My last article (“Remedying a procedurally unlawful change to society rules”) discussed the issues when changes are made to society rules without following the appropriate procedure. This article considers a closely related issue.
Statutory requirements to register a change to a society’s or trust’s constitution
Section 21(2)(c), Incorporated Societies Act 1908 requires that “Every alteration of the rules must be — delivered to the Registrar accompanied by a certificate by an officer of the society or a solicitor certifying that the alteration has been made in accordance with the rules.” Then subsection (3) states “The Registrar, if satisfied that the alteration has been duly made, and that the rules as so altered conform in all respects to this Act, shall register the alteration in like manner as in the case of the original rules, and the said alteration shall thereupon take effect according to the tenor thereof. …” The section also protects the interests of creditors (subsection (4)), and confers on the Registrar a discretion (in subsection (5)) in the case of any alteration of a society name to “… refuse to register the alteration until the making thereof has been publicly advertised in such manner as the Registrar thinks fit.” Strangely, there is no time specified within which the Registrar should be advised of the change, but, taken together, the effect of section 21(3), (4) and (5) is that registration of rule changes is no mere automatic formality, and the apparent effects of these subsections are discussed below.
Under section 23(1), Charitable Trusts Act 1957, a copy of any variation of trusts of a trust board or alteration of the rules of a society, certified by a trustee of the trust board or member of the committee or governing body of a society and accompanied by a statutory declaration from the same person, must be lodged with the Registrar within a month of adoption of the alteration (and under subsection (3) failure to comply within time is an offence attracts a maximum fine on conviction of 10c per day for the period of the default). Alterations under section 61 of the Act are covered by section 23(2).
Section 40(1)(e),(f) and (3), Charities Act 2005 require a charitable entity registered with the Charities Board to provide notice of “a change to the rules of the charitable entity,” and of “a change to the purposes of the charitable entity” within 3 months of any such change.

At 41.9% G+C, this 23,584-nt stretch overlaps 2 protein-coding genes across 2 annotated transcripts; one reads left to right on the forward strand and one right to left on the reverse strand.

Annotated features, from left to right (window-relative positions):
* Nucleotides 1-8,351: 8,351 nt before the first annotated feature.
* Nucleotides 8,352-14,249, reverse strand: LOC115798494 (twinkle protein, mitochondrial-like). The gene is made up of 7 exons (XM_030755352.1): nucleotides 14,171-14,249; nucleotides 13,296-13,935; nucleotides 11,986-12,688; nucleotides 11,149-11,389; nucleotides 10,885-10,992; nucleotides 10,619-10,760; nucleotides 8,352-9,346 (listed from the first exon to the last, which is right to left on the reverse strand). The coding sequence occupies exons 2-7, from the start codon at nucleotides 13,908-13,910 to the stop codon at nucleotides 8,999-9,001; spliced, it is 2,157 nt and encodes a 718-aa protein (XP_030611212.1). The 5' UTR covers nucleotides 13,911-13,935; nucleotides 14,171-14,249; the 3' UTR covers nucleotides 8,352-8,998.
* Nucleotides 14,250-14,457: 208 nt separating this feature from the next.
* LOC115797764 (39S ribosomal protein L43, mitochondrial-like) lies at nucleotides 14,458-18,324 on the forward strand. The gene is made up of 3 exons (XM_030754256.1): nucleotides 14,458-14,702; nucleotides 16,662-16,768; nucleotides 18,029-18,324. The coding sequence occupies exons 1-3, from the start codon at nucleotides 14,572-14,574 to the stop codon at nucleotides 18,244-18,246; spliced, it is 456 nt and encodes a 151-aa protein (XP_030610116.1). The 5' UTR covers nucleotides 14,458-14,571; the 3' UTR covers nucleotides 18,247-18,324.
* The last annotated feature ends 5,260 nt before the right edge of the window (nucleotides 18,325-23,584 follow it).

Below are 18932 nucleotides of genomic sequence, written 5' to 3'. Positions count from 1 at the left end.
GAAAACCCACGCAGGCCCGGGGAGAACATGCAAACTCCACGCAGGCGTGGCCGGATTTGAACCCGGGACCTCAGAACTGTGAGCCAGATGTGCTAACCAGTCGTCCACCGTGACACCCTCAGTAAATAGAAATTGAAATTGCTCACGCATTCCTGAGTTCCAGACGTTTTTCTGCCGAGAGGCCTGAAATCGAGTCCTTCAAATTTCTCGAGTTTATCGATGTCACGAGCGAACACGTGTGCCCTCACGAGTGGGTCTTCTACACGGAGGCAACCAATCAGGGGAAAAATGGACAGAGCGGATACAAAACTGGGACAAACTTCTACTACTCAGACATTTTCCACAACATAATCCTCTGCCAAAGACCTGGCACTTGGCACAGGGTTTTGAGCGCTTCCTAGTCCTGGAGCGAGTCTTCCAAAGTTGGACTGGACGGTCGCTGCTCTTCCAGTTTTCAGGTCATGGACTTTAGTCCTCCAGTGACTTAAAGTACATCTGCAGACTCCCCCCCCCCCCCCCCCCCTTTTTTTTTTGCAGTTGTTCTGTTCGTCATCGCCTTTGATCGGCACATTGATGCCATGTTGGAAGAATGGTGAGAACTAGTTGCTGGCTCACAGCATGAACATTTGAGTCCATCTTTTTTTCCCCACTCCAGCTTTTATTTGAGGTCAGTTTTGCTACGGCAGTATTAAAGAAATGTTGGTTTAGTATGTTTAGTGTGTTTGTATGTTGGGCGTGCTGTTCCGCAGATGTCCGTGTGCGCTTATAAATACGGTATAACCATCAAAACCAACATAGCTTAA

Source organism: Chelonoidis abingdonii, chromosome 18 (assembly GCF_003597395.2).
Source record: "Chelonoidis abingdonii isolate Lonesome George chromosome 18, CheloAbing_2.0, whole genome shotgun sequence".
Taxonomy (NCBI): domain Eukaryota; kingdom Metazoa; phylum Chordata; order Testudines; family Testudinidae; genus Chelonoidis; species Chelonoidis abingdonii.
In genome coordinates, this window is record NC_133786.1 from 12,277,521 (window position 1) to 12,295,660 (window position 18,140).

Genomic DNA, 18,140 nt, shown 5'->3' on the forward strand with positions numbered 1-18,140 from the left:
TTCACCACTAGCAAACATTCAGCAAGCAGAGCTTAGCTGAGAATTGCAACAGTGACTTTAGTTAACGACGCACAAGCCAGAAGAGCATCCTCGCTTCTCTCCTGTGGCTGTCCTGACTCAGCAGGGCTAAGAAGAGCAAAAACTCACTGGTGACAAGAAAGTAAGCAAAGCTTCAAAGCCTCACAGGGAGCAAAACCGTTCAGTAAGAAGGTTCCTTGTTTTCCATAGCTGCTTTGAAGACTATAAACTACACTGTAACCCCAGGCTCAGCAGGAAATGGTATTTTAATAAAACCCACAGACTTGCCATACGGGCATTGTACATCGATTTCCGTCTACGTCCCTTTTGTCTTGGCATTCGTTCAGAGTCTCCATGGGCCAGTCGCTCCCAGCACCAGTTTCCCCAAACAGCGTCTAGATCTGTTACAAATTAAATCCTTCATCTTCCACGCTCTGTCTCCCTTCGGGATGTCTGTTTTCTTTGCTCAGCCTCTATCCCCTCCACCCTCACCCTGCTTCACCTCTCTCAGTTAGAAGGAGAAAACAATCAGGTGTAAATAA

The effect of failing to register a change to a society’s or trust’s constitution
The effect of the statement in section 21(3) of the Incorporated Societies Act that on registration “the said alteration shall thereupon take effect according to the tenor thereof” is far from clear. Section 21(4) and (5) of that Act establish that the Registrar has a role in filtering alterations prior to registration, because the Registrar must be “satisfied that the alteration has been duly made, and that the rules as so altered conform in all respects to this Act,” and also that “the alteration is not of such a nature as to prejudicially affect any existing creditor of the society or that all creditors who may be so affected consent to the alteration.” From these provisions I therefore conclude that registration of rule changes is no mere automatic formality, and, consequently, it may be inferred from section 21(3) that alterations to the rules of societies incorporated under the Incorporated Societies Act are ineffective until registered. The position under the Charitable Trusts Act appears potentially to be different as it has no provisions equivalent to those in section 21, Incorporated Societies Act.
Other issues relating to changes to a society’s or trust’s constitution
Changes to rules should not apply retrospectively (see Feilding Club Inc v Perry  NZLR 529 at 540 (CA); and Dawkins v Antrobus (1881) 17 Ch D 615 at 632). A constitution can include a provision that no amendment to it is legally effective until the amendment is registered (and this can be argued to be consistent with s 21(3) of the Incorporated Societies Act), but such a provision can create its own potential difficulties. In particular, if registration of the amendment is overlooked all actions taken in reliance on the adopted amendment would be ultra vires with potentially disastrous consequences. For instance, if an amendment changed the way elections are to be conducted and a society acts on the amendment without that amendment being registered the actions of the executive so elected would be illegal and, depending on the provisions of the rules, it may be technically impossible to call new elections.
It is not uncommon for an alteration to rules to be made to amend provisions relating to the executive with elections then held at the same meeting in reliance on the amendments just effected. Despite section 21(3), Incorporated Societies Act, and any rule requiring an amendment to be registered before it is effective, a Court is unlikely to declare such elections invalid.
What do these issues teach us?
The lack of consistency between the Incorporated Societies Act 1908 and the Charitable Trusts Act 1957 is, at the very least disconcerting, but the problems discussed in this and the preceding article highlight the difficulties entities registered under those statutes can get themselves into when considering, approving and registering (or failing to register) changes to their constitutions. Lay people trying to do their best periodically and rather inevitably fall into error in dealing with these issues, but even for those supposedly “learned in the law” its lack of clarity is distinctly unhelpful.
The Law Commission’s current work on both statutes and the law draughtsman may provide more clarity and certainty.